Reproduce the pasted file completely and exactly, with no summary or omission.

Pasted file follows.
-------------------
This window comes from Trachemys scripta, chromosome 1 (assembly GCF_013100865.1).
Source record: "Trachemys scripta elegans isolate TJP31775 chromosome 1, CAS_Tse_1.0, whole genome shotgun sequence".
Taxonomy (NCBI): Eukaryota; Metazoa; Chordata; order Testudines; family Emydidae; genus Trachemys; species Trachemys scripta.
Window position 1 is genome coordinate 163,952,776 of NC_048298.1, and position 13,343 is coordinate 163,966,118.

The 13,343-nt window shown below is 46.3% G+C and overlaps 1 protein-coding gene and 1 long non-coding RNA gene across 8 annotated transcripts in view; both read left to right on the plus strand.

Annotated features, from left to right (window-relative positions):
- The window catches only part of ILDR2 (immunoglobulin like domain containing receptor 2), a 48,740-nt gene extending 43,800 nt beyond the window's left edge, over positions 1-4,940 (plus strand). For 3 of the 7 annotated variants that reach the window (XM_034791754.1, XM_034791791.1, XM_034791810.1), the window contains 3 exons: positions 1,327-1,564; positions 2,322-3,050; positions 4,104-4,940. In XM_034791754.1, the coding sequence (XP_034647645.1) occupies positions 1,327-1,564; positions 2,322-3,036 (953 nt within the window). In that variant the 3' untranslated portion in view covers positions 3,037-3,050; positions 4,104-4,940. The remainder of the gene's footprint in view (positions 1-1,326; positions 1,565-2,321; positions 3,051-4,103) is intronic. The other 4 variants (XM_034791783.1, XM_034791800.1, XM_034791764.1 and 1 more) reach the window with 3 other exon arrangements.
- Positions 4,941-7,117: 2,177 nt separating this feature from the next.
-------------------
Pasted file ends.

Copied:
This window comes from Trachemys scripta, chromosome 1 (assembly GCF_013100865.1).
Source record: "Trachemys scripta elegans isolate TJP31775 chromosome 1, CAS_Tse_1.0, whole genome shotgun sequence".
Taxonomy (NCBI): Eukaryota; Metazoa; Chordata; order Testudines; family Emydidae; genus Trachemys; species Trachemys scripta.
Window position 1 is genome coordinate 163,952,776 of NC_048298.1, and position 13,343 is coordinate 163,966,118.

The 13,343-nt window shown below is 46.3% G+C and overlaps 1 protein-coding gene and 1 long non-coding RNA gene across 8 annotated transcripts in view; both read left to right on the plus strand.

Annotated features, from left to right (window-relative positions):
- The window catches only part of ILDR2 (immunoglobulin like domain containing receptor 2), a 48,740-nt gene extending 43,800 nt beyond the window's left edge, over positions 1-4,940 (plus strand). For 3 of the 7 annotated variants that reach the window (XM_034791754.1, XM_034791791.1, XM_034791810.1), the window contains 3 exons: positions 1,327-1,564; positions 2,322-3,050; positions 4,104-4,940. In XM_034791754.1, the coding sequence (XP_034647645.1) occupies positions 1,327-1,564; positions 2,322-3,036 (953 nt within the window). In that variant the 3' untranslated portion in view covers positions 3,037-3,050; positions 4,104-4,940. The remainder of the gene's footprint in view (positions 1-1,326; positions 1,565-2,321; positions 3,051-4,103) is intronic. The other 4 variants (XM_034791783.1, XM_034791800.1, XM_034791764.1 and 1 more) reach the window with 3 other exon arrangements.
- Positions 4,941-7,117: 2,177 nt separating this feature from the next.